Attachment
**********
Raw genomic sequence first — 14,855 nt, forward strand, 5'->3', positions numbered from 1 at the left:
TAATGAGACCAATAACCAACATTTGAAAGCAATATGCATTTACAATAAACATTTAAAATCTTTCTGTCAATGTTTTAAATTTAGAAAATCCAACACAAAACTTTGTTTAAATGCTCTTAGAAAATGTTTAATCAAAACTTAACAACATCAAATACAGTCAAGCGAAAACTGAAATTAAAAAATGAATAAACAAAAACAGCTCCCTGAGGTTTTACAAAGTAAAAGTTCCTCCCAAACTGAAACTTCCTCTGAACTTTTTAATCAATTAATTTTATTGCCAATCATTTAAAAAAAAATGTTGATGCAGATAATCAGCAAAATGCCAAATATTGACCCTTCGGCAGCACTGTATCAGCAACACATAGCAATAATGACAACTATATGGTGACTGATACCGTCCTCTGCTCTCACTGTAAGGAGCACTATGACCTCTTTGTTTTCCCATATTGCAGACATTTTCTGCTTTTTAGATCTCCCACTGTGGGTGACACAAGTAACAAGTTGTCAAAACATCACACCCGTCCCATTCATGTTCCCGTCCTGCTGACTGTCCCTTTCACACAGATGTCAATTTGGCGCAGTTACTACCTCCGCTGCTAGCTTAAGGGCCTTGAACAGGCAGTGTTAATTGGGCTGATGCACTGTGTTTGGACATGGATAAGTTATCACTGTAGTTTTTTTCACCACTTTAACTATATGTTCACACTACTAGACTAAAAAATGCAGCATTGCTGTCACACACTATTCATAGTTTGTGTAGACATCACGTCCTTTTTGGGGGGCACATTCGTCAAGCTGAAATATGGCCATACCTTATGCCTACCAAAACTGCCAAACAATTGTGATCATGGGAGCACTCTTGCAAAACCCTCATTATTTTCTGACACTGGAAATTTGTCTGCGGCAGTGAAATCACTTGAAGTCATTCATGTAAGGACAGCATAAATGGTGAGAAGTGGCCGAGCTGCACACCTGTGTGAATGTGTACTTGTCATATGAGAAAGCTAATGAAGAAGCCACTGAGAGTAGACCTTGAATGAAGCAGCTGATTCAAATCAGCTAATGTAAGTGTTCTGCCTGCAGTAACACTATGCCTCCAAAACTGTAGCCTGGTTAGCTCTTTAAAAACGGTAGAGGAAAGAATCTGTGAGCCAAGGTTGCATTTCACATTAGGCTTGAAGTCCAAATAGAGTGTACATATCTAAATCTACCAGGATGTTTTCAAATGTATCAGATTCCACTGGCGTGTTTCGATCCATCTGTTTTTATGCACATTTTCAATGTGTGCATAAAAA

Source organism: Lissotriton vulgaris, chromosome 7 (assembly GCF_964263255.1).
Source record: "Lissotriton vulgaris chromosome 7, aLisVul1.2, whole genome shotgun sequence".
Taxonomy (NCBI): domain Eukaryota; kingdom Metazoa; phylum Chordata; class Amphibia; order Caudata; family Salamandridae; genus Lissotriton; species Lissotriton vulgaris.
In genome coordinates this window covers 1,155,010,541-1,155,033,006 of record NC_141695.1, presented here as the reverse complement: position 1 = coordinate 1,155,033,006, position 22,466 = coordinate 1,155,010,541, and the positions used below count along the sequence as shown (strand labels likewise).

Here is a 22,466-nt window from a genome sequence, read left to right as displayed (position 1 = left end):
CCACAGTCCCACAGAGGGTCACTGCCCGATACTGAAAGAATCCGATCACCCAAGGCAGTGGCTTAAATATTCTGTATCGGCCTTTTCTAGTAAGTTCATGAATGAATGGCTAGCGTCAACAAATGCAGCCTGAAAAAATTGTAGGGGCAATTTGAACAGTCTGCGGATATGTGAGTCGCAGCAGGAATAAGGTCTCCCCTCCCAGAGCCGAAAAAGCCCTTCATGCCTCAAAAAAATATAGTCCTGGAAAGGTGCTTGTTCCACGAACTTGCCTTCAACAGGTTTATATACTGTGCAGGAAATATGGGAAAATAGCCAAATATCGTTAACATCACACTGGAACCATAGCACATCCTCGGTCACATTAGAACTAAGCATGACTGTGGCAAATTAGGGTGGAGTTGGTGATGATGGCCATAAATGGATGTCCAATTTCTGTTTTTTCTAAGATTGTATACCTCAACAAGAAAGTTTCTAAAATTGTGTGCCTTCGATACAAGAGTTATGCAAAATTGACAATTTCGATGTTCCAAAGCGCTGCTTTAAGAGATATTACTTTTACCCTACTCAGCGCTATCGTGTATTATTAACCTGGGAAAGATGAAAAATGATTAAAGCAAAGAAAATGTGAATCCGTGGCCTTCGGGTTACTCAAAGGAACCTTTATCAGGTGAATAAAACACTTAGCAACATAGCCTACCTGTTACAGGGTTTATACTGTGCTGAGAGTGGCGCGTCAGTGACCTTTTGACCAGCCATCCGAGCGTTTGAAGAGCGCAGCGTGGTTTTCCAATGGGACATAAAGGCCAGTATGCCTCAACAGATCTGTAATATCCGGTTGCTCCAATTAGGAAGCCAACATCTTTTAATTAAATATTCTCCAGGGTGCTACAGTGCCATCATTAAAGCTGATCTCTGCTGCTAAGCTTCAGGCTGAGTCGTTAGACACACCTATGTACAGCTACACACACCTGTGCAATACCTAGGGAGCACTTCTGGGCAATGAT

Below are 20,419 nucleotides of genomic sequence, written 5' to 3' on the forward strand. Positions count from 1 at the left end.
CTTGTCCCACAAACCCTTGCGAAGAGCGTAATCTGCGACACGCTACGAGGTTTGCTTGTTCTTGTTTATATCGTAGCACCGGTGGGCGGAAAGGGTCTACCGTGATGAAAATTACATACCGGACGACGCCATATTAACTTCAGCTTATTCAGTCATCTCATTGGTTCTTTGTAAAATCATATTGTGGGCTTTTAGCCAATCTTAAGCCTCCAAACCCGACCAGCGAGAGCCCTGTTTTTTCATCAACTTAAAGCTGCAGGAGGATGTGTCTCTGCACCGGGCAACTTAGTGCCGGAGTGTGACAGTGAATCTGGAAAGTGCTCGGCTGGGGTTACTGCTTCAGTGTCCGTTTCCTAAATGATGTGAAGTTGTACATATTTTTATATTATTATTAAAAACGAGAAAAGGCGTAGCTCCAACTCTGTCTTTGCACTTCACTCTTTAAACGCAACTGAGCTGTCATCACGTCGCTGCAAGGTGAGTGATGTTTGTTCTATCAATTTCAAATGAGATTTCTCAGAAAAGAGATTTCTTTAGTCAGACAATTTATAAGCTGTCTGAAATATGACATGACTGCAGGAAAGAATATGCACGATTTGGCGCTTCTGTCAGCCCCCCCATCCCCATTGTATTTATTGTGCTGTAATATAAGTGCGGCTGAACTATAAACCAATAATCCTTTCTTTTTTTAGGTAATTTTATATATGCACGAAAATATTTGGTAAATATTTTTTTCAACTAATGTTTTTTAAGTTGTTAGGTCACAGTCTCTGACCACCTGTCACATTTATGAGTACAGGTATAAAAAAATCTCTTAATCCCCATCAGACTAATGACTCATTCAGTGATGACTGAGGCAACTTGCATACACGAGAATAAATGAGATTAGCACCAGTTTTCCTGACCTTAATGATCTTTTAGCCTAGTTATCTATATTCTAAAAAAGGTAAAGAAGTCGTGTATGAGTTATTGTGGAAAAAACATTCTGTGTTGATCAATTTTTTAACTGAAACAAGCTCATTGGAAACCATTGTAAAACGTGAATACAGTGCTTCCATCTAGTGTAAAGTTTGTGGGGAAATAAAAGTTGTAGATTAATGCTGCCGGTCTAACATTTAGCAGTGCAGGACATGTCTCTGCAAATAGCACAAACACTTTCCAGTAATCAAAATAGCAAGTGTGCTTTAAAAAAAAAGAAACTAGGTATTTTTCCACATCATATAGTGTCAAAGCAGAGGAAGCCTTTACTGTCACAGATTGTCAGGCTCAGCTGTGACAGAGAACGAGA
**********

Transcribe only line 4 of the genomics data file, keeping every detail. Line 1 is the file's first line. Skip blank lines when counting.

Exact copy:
Source record: "Lissotriton vulgaris chromosome 7, aLisVul1.2, whole genome shotgun sequence".